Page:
The 100 best novels: No 91 – Midnight’s Children by Salman Rushdie (1981)

Robert McCrum in The Guardian:

SalmanAmong the many turning points in the constant remaking of the English novel – the dazzle of Sterne (No 6 in this series); the quieter, witty genius of Austen (No 7); the polyvalent brio of Dickens (No 15); the vernacular brilliance of Twain (No 23), and so on – the appearance of Midnight’s Children in 1981 now stands out as a particularly significant milestone. Salman Rushdie’s second novel took the Indian English novel, revolutionised it by marrying the fiction of Austen and Dickens with the oral narrative tradition of India, and made a “magical realist” (the label was still in its infancy) novel for a new generation. This emergent global readership would find, in a story set in Bombay, a work of contemporary fiction that mashed up tales of east and west into a self-confessed fabrication narrated by the highly symbolic figure of Saleem Sinai, an Indian boy born on the stroke of midnight, 15 August 1947, a boy whose distinctive nose seems like a miniature embodiment of the sub-continent whose history has just taken him prisoner. Saleem sets out his stall as the narrator in the novel’s third paragraph: “I have been a swallower of lives; and to know me, just the one of me, you’ll have to swallow a lot as well. Consumed multitudes are jostling and shoving inside me…” And so, off we go. Saleem, whom Rushdie inhabits for his own purposes, is a character with many unusual powers, especially a psychic connection to all the other children born as he was, at the very moment of modern India’s birth. An equally important, and sometimes neglected, element of the novel is Rushdie’s angry response to the repressions of the 1970s “Emergency”. With Saleem, the personal and the historical become indistinguishable, and Rushdie makes a further duality when he exchanges his narrator for a second baby, an alter ego who expresses Saleem’s dark side. All this is described in Indian English prose that pulsates between the tumultuous and the fantastic.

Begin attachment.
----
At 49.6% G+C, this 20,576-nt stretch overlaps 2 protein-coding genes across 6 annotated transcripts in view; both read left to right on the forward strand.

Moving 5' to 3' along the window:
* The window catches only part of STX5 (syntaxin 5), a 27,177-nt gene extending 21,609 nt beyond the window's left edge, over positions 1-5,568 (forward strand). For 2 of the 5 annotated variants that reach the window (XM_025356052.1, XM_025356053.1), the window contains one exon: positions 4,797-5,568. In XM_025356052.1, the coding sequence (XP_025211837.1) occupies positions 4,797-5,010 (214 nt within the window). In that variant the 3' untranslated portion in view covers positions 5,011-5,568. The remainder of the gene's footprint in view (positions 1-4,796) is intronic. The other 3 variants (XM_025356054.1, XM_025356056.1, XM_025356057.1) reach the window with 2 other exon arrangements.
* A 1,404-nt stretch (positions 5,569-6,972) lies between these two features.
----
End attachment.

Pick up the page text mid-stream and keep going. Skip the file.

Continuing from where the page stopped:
A page of Rushdie is a rich, jewel-encrusted tapestry of allusions, puns, in-jokes, asides, and the unconsidered trifles of popular culture. Some readers may find this diet close to indigestible, but Rushdie’s charm, energy and brilliance, with his sheer joie de vivre, justify the critic VS Pritchett’s verdict (in the New Yorker) that, with Midnight’s Children, “India has produced a great novelist… a master of perpetual storytelling”.

More here.